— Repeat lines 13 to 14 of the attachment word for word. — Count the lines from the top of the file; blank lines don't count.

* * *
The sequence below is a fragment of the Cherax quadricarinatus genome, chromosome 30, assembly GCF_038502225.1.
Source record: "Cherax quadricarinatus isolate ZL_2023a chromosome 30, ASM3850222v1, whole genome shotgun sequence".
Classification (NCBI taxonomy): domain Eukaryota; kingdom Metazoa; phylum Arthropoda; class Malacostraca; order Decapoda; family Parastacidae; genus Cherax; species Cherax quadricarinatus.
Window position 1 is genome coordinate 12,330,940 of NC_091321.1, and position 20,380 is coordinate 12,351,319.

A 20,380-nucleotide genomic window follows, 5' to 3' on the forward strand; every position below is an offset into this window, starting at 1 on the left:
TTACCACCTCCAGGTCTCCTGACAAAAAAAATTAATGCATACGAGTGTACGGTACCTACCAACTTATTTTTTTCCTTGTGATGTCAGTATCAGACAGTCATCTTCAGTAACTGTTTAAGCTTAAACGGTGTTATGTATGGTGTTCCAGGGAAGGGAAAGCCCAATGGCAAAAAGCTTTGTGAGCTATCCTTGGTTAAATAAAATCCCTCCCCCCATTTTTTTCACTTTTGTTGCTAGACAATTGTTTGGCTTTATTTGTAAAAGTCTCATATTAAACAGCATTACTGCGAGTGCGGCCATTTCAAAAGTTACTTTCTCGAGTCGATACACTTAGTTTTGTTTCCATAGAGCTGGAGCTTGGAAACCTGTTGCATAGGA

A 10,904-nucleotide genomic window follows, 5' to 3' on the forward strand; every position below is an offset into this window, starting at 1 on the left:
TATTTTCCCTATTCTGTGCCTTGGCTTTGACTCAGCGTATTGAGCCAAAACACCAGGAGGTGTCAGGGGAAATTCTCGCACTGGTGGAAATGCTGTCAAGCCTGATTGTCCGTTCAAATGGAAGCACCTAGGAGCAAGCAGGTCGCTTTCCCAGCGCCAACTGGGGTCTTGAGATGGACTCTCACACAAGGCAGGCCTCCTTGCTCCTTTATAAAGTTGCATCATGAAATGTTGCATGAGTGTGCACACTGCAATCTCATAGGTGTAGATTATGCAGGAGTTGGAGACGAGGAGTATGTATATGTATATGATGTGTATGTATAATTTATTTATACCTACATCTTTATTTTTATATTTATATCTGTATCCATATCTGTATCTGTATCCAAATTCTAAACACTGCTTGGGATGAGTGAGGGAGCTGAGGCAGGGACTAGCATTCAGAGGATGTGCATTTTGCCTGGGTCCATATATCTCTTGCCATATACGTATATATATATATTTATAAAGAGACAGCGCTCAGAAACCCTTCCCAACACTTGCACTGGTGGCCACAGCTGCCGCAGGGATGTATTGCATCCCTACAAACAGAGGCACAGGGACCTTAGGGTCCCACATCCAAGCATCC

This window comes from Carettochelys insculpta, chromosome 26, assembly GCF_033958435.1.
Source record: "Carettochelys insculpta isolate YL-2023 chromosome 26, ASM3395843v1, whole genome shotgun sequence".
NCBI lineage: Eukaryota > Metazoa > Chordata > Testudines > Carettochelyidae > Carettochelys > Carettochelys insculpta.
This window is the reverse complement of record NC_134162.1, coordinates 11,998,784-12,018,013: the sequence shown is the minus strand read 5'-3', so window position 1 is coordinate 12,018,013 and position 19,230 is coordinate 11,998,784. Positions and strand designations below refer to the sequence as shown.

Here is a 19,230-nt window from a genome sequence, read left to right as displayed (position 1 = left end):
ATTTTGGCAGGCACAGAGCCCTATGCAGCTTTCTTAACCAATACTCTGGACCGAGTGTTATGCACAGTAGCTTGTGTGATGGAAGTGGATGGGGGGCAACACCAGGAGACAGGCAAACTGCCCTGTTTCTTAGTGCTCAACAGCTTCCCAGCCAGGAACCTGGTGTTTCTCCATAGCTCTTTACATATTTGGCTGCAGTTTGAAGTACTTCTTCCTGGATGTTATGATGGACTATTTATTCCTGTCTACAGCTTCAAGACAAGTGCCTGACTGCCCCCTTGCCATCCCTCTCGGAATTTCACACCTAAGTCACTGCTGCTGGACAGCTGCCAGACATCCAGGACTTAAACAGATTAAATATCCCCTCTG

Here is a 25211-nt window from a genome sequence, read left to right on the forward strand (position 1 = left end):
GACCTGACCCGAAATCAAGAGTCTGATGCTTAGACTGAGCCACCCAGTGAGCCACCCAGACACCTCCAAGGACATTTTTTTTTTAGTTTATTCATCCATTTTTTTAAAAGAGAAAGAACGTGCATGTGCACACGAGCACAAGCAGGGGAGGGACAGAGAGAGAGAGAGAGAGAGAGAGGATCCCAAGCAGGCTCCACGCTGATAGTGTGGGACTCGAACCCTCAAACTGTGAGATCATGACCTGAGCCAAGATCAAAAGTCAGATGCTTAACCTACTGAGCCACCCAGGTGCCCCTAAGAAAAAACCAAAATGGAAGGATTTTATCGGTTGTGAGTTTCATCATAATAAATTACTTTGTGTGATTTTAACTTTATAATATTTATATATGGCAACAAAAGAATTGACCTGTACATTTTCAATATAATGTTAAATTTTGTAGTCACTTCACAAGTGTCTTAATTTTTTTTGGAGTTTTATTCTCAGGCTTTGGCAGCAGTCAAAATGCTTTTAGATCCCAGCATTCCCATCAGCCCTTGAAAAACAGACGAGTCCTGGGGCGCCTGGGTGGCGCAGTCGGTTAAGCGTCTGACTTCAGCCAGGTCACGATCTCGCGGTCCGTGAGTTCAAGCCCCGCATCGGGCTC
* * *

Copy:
Here is a 19,230-nt window from a genome sequence, read left to right as displayed (position 1 = left end):
ATTTTGGCAGGCACAGAGCCCTATGCAGCTTTCTTAACCAATACTCTGGACCGAGTGTTATGCACAGTAGCTTGTGTGATGGAAGTGGATGGGGGGCAACACCAGGAGACAGGCAAACTGCCCTGTTTCTTAGTGCTCAACAGCTTCCCAGCCAGGAACCTGGTGTTTCTCCATAGCTCTTTACATATTTGGCTGCAGTTTGAAGTACTTCTTCCTGGATGTTATGATGGACTATTTATTCCTGTCTACAGCTTCAAGACAAGTGCCTGACTGCCCCCTTGCCATCCCTCTCGGAATTTCACACCTAAGTCACTGCTGCTGGACAGCTGCCAGACATCCAGGACTTAAACAGATTAAATATCCCCTCTG